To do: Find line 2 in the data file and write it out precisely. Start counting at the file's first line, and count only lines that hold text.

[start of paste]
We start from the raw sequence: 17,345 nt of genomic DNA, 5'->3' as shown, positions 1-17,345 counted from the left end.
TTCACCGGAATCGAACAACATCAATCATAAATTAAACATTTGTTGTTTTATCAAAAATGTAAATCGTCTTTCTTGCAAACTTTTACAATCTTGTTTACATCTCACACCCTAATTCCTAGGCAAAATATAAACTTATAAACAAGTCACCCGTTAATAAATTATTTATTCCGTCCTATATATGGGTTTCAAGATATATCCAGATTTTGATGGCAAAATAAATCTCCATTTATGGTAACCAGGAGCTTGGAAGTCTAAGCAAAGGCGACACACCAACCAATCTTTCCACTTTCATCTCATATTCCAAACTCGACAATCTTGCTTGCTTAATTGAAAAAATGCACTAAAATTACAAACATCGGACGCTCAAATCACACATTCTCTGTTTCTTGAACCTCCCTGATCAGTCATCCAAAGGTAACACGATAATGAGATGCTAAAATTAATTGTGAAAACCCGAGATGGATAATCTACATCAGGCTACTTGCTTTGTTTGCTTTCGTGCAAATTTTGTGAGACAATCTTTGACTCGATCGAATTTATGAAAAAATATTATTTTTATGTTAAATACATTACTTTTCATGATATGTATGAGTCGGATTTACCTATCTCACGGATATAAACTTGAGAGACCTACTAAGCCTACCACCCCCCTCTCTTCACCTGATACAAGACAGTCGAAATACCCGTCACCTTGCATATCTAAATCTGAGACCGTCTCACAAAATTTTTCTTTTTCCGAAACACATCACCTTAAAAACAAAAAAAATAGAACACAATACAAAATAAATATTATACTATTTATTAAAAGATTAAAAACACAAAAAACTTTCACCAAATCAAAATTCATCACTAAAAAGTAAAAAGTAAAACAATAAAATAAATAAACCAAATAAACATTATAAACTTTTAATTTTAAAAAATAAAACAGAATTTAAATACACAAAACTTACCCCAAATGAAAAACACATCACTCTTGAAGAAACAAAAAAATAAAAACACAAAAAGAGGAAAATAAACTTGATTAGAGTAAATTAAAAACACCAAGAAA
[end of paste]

TTCACCGGAATCGAACAACATCAATCATAAATTAAACATTTGTTGTTTTATCAAAAATGTAAATCGTCTTTCTTGCAAACTTTTACAATCTTGTTTACATCTCACACCCTAATTCCTAGGCAAAATATAAACTTATAAACAAGTCACCCGTTAATAAATTATTTATTCCGTCCTATATATGGGTTTCAAGATATATCCAGATTTTGATGGCAAAATAAATCTCCATTTATGGTAACCAGGAGCTTGGAAGTCTAAGCAAAGGCGACACACCAACCAATCTTTCCACTTTCATCTCATATTCCAAACTCGACAATCTTGCTTGCTTAATTGAAAAAATGCACTAAAATTACAAACATCGGACGCTCAAATCACACATTCTCTGTTTCTTGAACCTCCCTGATCAGTCATCCAAAGGTAACACGATAATGAGATGCTAAAATTAATTGTGAAAACCCGAGATGGATAATCTACATCAGGCTACTTGCTTTGTTTGCTTTCGTGCAAATTTTGTGAGACAATCTTTGACTCGATCGAATTTATGAAAAAATATTATTTTTATGTTAAATACATTACTTTTCATGATATGTATGAGTCGGATTTACCTATCTCACGGATATAAACTTGAGAGACCTACTAAGCCTACCACCCCCCTCTCTTCACCTGATACAAGACAGTCGAAATACCCGTCACCTTGCATATCTAAATCTGAGACCGTCTCACAAAATTTTTCTTTTTCCGAAACACATCACCTTAAAAACAAAAAAAATAGAACACAATACAAAATAAATATTATACTATTTATTAAAAGATTAAAAACACAAAAAACTTTCACCAAATCAAAATTCATCACTAAAAAGTAAAAAGTAAAACAATAAAATAAATAAACCAAATAAACATTATAAACTTTTAATTTTAAAAAATAAAACAGAATTTAAATACACAAAACTTACCCCAAATGAAAAACACATCACTCTTGAAGAAACAAAAAAATAAAAACACAAAAAGAGGAAAATAAACTTGATTAGAGTAAATTAAAAACACCAAGAAA